Libavcodec and Libavformat are two important parts of FFMPEG. Libavcodec provides a large number of codecs for different audio and video formats. LibavFormat can encapsulate and unencapsulate different media container formats. These two parts work together to efficiently convert audio and video formats. Bellard’s architecture for FFmpeg is flexible and extensible, and supports a wide range of audio and video formats. According to current data, there are 47 publicly described companies using FFmpeg (including the familiar YouTube, VLS and Trell), but we know that This is just a drop in the bucket of companies that actually use FFMPEG. Ironically, some of the most famous companies were put on Hall of Shame on FFmpeg’s website for not following the open source protocol.

In the same year that FFMPEG was released, Bellard also participated in the IOCCC as mentioned above and won the award.

In 2005, another historic moment has arrived. That year, Bellard released one of the most important programs of his life, QEMU.

QEMU is a free, open source emulator and virtual program that virtualizes hardware. It simulates a computer processor through dynamic binary translation and provides it with a different set of hardware and device models to enable the computer to run a variety of guest operating systems. It can also be used in conjunction with KVM to run virtual machines at near native speed. QEMU can also emulate user-level processes, allowing applications compiled for one architecture to run on another.

Prior to QEMU, many emulators were open and versatile, but Bellard developed QEMU with performance, reliability, and versatility. The beauty of Bellard is not that he comes up with the idea of hardware emulation, but that he can incorporate it into the tools that programmers and testers use. Today, QEMU has become an indispensable tool for many programmers.

Is the result of love

Bellard is known to open source his major projects, which means that others can download his programs and modify the source code for free. Bellard’s reason for doing this is simple: He doesn’t care about fame or money. He’s more interested in making apps that are fun and useful. When asked why the project covers so many areas, Bellard responds:

“I often get bored doing the same thing all the time, so I change direction every now and then.”

Bellard is willing to share his work with everyone in the world in the hope that it will help them.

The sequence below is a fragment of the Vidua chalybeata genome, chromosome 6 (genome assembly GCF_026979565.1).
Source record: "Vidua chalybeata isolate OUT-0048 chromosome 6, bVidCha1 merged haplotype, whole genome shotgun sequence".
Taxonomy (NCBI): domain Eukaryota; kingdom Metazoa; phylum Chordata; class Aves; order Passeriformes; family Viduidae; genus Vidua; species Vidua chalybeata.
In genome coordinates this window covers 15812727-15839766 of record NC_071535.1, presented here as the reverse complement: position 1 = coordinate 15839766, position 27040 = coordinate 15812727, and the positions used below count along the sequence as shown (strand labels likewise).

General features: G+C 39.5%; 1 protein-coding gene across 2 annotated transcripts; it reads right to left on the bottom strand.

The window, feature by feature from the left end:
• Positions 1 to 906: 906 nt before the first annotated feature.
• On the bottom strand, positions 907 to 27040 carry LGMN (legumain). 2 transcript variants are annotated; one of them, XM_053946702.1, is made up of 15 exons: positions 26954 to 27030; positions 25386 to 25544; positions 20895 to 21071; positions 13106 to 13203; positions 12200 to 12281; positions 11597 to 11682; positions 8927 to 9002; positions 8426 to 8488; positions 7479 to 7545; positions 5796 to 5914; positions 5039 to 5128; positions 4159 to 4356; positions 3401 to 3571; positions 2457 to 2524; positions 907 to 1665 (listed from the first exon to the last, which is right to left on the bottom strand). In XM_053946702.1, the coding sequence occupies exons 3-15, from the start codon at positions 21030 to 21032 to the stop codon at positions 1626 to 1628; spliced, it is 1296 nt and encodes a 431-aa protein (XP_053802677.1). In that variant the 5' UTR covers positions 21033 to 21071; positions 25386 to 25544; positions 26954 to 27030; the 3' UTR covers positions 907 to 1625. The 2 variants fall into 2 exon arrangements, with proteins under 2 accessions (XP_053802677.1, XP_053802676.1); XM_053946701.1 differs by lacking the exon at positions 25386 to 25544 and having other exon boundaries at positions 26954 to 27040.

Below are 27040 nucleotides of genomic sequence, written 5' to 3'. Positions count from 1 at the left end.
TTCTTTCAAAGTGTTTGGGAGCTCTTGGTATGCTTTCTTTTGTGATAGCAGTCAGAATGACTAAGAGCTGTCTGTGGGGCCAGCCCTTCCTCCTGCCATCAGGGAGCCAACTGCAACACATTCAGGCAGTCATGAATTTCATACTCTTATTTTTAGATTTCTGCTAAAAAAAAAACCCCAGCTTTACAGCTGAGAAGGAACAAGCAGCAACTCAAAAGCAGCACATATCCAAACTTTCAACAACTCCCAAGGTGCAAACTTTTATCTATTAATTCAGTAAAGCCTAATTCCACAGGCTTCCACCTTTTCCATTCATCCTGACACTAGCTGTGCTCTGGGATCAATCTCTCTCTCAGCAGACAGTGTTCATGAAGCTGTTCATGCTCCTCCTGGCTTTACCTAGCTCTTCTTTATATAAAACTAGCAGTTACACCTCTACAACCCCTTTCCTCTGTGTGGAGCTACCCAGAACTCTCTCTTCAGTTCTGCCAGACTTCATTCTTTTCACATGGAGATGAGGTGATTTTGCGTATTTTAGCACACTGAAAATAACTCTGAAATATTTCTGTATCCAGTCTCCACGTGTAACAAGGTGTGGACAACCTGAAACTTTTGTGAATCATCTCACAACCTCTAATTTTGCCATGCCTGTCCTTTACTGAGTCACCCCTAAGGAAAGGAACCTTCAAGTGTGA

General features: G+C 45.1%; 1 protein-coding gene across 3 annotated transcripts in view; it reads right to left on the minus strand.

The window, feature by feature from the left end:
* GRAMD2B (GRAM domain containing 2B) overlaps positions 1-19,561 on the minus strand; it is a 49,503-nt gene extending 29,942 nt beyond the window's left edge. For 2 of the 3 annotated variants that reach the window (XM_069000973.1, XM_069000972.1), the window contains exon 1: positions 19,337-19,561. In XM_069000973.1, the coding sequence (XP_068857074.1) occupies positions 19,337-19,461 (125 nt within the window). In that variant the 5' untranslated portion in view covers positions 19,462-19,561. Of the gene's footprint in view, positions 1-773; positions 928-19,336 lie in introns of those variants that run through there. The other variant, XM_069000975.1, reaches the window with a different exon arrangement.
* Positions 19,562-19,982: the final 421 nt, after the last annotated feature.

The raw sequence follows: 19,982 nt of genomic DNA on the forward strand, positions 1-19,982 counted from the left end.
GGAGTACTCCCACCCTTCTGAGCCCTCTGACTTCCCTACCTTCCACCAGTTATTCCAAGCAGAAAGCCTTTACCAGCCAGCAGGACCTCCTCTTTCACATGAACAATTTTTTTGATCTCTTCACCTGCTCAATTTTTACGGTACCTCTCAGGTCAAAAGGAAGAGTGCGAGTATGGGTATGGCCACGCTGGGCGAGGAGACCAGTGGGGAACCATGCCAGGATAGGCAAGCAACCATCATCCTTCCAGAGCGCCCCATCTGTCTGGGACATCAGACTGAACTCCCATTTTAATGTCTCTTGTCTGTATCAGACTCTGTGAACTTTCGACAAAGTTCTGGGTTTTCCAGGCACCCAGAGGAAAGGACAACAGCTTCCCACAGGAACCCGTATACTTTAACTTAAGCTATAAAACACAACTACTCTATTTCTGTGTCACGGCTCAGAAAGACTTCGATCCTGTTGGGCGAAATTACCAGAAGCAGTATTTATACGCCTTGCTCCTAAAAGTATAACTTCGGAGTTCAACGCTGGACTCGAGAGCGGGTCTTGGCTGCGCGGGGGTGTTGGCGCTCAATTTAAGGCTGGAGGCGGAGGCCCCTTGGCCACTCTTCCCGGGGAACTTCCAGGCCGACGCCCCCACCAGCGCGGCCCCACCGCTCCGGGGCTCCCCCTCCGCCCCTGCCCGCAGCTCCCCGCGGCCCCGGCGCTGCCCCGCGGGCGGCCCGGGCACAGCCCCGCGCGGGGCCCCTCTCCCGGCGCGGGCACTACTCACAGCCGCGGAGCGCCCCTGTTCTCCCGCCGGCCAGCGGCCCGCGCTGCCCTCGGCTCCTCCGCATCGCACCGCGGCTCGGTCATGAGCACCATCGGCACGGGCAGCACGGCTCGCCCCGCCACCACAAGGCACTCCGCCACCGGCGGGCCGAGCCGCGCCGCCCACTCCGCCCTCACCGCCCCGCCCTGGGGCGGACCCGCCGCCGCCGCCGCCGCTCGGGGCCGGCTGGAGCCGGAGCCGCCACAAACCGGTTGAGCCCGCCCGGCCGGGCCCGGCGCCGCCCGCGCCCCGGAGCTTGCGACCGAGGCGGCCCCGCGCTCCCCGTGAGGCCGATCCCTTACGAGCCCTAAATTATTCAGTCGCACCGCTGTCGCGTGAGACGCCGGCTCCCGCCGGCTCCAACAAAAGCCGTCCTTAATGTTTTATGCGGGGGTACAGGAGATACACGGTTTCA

An article abroad once described him as follows:

What makes Bellard unique is that he has created a lot of programs that are meaningful to others and can be used by others.

Academic careers

Bellard’s education in the Ecole Polytechnique (Paris Polytechnic) has had the greatest impact on him. The 200-year-old French school has produced three Nobel Prize winners, a Fields Medal winner, three French presidents and CEOs of numerous major French and international companies. The school offers a wide range of courses, focusing on developing students’ critical thinking and providing them with rich learning resources.

During his 5 years here, Bellard grew rapidly, and many of his later projects were completed by students during the Ecole Polytechnique, which laid a solid foundation for his outstanding achievements in the field of computer science.

Bellard believes that the two most important aspects of computer science are:

  • Study how computers work
  • Through the development of computer languages and the study of computing itself, different ways of using computers can be obtained

His attention to the calculation theory is due to the education he received in the ECOLE Polytechnique.

To this day, he believes that aspiring computer scientists must have a deep understanding of computers through assembly language and computer hardware.

Mathematical challenges

As mentioned earlier, Bellard was also successful in mathematics: in 2001, Bellard used a program he developed to print the largest known prime number at the time. On December 31, 2009, Bellard made news when he calculated the value of PI to 2.7 trillion decimal places in 90 days using a desktop computer at home. The figure broke the world record at the time. Bellard was featured in the French edition of Scientific American.

With all the media coverage, Bellard has been pushed to the front. With so many questions pouring in as curiosity mounted, he has posted a FAQ section on his website dedicated to answering the most frequently asked questions.

When asked why he used an ordinary computer to calculate PI, he replied: